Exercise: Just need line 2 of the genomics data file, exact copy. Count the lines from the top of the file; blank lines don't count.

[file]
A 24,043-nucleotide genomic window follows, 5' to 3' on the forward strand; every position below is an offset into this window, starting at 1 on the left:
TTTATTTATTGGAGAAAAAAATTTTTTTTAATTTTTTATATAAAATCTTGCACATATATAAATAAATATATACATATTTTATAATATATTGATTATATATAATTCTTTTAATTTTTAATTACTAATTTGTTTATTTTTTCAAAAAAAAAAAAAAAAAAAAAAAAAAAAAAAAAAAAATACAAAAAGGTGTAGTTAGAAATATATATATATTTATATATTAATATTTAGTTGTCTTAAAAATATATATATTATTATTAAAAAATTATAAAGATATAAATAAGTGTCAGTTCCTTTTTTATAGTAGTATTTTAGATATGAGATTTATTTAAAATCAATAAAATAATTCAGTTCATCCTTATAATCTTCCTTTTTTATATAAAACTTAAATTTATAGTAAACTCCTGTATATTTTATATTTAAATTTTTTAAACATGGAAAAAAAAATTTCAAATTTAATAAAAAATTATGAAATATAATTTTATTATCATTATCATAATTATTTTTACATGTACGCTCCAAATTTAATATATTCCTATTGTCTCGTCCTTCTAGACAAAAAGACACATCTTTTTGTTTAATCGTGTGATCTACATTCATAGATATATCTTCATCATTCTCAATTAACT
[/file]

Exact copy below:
TTTATTTATTGGAGAAAAAAATTTTTTTTAATTTTTTATATAAAATCTTGCACATATATAAATAAATATATACATATTTTATAATATATTGATTATATATAATTCTTTTAATTTTTAATTACTAATTTGTTTATTTTTTCAAAAAAAAAAAAAAAAAAAAAAAAAAAAAAAAAAAAATACAAAAAGGTGTAGTTAGAAATATATATATATTTATATATTAATATTTAGTTGTCTTAAAAATATATATATTATTATTAAAAAATTATAAAGATATAAATAAGTGTCAGTTCCTTTTTTATAGTAGTATTTTAGATATGAGATTTATTTAAAATCAATAAAATAATTCAGTTCATCCTTATAATCTTCCTTTTTTATATAAAACTTAAATTTATAGTAAACTCCTGTATATTTTATATTTAAATTTTTTAAACATGGAAAAAAAAATTTCAAATTTAATAAAAAATTATGAAATATAATTTTATTATCATTATCATAATTATTTTTACATGTACGCTCCAAATTTAATATATTCCTATTGTCTCGTCCTTCTAGACAAAAAGACACATCTTTTTGTTTAATCGTGTGATCTACATTCATAGATATATCTTCATCATTCTCAATTAACT